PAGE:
Mothers who eat healthy fats from oily fish may help their children form healthy guts and prevent them from gaining weight. Our study, published in Microbiome, shows that in laboratory mice, pups gain less weight on a high-fat diet if they are born to a mother who has more omega-3 fats in her body. We also found that mice gained less weight if they breastfed from a mother with more omega-3 fats. Interestingly, this only happened in male pups; the mother’s fats had no effect on weight in female pups. This has been shown before in humans and may be due to the effect of female sex hormones on fat metabolism.
The modern Western diet is deficient in these healthy omega-3 fats, which are found in oily fish, nuts and seeds. Humans can’t produce these fats in their body and need to get them from their diet. Instead, the Western diet is overloaded with less healthy omega-6 fats, which are found in vegetable oils (corn oil, soybean oil, sunflower oil) and fried foods, such as chips and crisps. This imbalance in dietary fats may contribute to obesity, heart disease and other chronic diseases. But, prior to this study, little was known about how a mother’s omega-3:omega-6 ratio affected her child’s health.
For the study, we used mice that can naturally produce omega-3 fats and compared them with control mice that couldn’t. All mice in the study were fed the same diet; the only difference between the groups was the omega-3 levels in the mother’s body tissue.
As well as changes in weight, the balance of omega-3 and omega-6 fats in the mother’s body also affected the health of her babies’ guts. If a mother had more omega-6 fats in her body during pregnancy or breastfeeding, her babies’ guts were more permeable, meaning that the barrier of intestinal cells was “leaky”. This also led to an increase in an inflammatory chemical called lipolysaccharide-binding protein.
These pups also had more unhealthy bacteria in their intestines, which may have contributed to their weight gain. However, if these pups were breastfed by a mother with more healthy omega-3 fats, their guts were healthier and had more healthy bacteria inside them. What’s more, the effect of a mother’s fat on her babies’ gut health continued into adulthood.
Your gut microbes, collectively referred to as the “gut microbiota” or “gut microbiome”, play an important role in weight and metabolic health. Certain species of bacteria are more efficient at harvesting energy from the diet and therefore can contribute to weight gain if they are overly abundant. On the other hand, some species are more efficient at maintaining a healthy gut. One of these healthy bacteria is called Akkermansia, which was higher in pups born to and breastfed by mothers with higher omega-3. Akkermansia has been associated with weight loss in humans.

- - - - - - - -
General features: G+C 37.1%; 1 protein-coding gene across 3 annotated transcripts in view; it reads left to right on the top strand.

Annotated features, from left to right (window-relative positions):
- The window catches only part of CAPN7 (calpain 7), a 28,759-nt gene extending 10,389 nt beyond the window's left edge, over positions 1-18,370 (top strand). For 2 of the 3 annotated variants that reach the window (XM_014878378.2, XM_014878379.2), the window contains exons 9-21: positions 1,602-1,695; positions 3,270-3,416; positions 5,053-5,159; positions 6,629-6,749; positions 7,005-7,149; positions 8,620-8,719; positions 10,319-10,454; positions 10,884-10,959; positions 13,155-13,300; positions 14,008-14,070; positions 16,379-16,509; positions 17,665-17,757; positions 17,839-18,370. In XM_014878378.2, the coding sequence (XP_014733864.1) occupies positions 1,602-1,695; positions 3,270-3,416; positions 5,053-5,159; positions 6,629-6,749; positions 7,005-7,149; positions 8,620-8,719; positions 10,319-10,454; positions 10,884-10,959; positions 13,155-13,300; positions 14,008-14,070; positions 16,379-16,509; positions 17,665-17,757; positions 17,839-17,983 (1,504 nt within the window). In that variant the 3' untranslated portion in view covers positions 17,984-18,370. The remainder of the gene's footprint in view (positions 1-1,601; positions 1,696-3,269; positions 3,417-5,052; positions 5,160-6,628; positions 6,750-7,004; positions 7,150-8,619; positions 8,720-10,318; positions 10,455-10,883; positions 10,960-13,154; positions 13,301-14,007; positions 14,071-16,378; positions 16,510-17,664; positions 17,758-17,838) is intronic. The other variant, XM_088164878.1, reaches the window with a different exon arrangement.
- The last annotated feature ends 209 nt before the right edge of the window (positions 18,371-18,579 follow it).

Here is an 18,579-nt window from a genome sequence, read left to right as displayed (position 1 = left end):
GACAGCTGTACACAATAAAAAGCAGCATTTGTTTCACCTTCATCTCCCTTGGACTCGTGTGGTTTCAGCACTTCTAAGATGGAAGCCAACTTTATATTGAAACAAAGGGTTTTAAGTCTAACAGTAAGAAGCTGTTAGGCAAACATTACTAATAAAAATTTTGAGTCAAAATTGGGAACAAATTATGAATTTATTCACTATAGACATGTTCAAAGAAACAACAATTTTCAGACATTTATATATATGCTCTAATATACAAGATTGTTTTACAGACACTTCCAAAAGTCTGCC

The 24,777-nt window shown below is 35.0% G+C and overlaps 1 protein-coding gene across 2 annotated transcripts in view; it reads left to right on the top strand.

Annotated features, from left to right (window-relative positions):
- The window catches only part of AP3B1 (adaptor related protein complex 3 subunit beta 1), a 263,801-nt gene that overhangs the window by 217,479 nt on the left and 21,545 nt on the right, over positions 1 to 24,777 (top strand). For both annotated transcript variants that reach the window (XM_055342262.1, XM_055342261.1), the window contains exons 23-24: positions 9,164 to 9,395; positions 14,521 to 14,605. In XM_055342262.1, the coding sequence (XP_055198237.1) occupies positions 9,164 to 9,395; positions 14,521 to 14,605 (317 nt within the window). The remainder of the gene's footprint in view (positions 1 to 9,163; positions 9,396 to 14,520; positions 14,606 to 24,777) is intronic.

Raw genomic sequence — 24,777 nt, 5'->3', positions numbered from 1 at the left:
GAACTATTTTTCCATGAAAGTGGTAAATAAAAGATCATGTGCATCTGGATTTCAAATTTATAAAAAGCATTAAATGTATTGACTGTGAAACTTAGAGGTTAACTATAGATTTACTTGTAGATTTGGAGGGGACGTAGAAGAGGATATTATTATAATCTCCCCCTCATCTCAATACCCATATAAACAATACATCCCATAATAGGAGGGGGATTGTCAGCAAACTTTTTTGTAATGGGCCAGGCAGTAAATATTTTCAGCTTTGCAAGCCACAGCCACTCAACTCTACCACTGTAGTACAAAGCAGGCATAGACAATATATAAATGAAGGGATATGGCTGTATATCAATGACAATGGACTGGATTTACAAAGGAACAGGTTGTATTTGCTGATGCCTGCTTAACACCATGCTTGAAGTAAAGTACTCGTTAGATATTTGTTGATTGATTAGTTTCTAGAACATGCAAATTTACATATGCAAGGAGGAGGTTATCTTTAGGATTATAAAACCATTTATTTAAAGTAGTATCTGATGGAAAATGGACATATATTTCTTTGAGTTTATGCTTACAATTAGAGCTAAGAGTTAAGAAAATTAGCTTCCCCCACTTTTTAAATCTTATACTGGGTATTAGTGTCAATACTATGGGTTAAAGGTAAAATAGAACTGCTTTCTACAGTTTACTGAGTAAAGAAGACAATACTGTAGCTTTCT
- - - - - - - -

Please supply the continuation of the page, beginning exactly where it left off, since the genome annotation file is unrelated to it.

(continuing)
These results suggest that, if a mother eats more omega-3 fats and less omega-6 fats during pregnancy and breastfeeding, she may be able to help her baby maintain a healthy weight. It may also help the right types of microbes grow in her baby’s intestines and form a healthy gut for later life.
This study was performed in mice, however, so more research is needed to understand if it translates to humans.
There have been previous concerns about pregnant women eating too much fish due to the potential dangers of mercury. But this is only a concern for certain types of fish, particularly predatory fish such as shark, swordfish and certain types of tuna.
Government guidelines suggest that everyone, including pregnant women, eat two portions of oily fish (mackerel, salmon, sardines, trout, herring) per week. The latest evidence also suggests that the benefits of omega-3s from oily fish far outweigh the risks of mercury, if kept to two to three portions per week. And important benefit is the balance of fats. Aim to get enough omega-3s from oily fish, nuts and seeds while, at the same time, reducing omega-6 intake from vegetable oils and fried foods.
Ruairi C Robertson does not work for, consult, own shares in or receive funding from any company or organisation that would benefit from this article, and has disclosed no relevant affiliations beyond their academic appointment.